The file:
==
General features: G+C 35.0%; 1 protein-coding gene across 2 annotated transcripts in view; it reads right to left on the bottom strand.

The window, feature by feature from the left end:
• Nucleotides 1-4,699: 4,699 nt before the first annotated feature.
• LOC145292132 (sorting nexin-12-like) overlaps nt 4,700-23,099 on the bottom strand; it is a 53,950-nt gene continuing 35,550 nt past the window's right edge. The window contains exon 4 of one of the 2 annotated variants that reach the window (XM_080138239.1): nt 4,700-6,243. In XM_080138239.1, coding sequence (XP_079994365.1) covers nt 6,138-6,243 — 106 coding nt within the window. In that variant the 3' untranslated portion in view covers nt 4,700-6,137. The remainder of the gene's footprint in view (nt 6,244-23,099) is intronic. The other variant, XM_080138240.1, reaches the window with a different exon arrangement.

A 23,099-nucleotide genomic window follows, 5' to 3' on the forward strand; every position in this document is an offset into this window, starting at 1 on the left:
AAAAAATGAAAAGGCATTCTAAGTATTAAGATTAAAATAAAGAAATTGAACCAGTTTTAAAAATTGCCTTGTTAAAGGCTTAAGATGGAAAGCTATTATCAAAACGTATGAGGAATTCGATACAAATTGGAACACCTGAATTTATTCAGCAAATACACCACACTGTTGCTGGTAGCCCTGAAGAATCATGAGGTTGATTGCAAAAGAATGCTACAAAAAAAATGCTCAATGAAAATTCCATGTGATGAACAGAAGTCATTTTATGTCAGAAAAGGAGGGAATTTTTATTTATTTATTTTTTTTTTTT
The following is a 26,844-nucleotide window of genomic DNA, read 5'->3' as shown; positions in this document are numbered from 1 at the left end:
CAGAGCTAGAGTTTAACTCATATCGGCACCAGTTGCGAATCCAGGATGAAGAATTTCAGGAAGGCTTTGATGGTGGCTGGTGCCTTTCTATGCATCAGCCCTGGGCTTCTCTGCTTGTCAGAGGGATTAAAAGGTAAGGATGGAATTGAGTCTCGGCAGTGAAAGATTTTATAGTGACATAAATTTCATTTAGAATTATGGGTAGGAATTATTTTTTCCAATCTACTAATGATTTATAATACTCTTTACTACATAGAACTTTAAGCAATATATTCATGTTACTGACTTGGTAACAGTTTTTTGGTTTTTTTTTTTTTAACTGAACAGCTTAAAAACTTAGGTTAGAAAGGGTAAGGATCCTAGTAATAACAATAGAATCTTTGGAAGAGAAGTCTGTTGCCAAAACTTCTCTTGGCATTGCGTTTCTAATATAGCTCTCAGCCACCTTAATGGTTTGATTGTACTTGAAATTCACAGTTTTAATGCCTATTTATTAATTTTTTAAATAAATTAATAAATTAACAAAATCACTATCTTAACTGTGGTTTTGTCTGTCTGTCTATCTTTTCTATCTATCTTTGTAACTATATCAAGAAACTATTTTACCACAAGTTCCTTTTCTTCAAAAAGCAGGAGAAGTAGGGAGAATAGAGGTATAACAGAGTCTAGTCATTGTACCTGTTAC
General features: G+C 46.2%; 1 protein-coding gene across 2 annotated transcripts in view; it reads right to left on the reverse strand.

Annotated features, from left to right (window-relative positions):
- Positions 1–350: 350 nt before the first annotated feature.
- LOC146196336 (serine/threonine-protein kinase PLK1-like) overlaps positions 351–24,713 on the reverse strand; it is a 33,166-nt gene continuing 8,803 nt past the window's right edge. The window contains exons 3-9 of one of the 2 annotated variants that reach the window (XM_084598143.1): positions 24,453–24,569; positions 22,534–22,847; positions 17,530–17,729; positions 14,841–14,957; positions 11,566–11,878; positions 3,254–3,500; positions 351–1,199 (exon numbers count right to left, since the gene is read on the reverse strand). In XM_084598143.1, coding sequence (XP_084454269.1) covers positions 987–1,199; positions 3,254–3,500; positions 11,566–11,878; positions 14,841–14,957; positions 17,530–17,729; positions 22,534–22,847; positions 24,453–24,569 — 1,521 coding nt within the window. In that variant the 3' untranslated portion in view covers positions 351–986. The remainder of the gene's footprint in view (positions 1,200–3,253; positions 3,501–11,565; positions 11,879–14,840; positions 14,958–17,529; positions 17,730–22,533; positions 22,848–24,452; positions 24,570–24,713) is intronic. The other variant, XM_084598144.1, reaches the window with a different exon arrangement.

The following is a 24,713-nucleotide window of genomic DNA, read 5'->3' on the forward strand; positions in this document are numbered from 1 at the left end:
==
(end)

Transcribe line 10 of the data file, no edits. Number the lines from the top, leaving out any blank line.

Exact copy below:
Annotated features, from left to right (window-relative positions):